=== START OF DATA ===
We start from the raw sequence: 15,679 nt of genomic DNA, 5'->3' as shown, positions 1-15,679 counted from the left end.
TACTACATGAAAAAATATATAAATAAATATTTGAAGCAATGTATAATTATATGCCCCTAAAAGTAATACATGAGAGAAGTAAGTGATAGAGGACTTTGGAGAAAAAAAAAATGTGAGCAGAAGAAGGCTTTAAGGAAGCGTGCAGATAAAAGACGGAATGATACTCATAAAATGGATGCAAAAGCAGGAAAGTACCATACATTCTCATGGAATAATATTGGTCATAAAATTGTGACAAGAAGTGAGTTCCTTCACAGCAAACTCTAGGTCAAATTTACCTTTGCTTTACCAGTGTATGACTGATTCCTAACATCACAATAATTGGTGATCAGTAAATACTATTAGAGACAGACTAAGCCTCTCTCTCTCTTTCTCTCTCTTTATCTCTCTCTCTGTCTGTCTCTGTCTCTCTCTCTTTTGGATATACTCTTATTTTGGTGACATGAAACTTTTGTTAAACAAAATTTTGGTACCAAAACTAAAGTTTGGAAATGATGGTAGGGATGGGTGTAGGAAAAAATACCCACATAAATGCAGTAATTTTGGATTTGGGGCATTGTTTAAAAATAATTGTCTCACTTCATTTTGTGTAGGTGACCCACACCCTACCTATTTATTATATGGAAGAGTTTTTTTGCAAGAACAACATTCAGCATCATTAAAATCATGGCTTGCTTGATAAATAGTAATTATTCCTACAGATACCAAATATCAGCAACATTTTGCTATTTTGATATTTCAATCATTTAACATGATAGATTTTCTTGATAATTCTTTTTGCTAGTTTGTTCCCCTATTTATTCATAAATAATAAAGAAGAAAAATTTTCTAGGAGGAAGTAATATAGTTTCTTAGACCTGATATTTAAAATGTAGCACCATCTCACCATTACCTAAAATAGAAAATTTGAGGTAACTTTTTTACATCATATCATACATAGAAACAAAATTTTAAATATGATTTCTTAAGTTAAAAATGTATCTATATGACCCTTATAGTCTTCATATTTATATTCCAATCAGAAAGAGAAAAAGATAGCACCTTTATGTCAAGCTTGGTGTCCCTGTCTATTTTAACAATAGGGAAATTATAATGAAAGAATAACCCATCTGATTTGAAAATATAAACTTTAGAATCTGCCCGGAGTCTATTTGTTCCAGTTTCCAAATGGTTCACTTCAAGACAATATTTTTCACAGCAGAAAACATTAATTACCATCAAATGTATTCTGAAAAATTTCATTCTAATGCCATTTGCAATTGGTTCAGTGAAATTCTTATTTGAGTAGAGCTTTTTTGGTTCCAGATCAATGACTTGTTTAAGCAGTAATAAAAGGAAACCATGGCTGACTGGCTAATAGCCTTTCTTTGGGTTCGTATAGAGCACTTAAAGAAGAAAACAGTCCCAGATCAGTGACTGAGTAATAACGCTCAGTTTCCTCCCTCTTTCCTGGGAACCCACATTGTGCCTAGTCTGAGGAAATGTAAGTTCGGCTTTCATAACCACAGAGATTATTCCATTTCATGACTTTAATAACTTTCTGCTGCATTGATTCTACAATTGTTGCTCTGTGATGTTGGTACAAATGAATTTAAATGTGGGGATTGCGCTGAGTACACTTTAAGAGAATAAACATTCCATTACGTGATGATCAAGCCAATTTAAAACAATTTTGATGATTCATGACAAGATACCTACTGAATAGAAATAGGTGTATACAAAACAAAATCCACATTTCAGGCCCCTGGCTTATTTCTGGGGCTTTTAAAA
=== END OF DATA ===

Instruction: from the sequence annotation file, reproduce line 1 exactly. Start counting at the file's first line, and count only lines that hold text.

We start from the raw sequence: 15,679 nt of genomic DNA, 5'->3' as shown, positions 1-15,679 counted from the left end.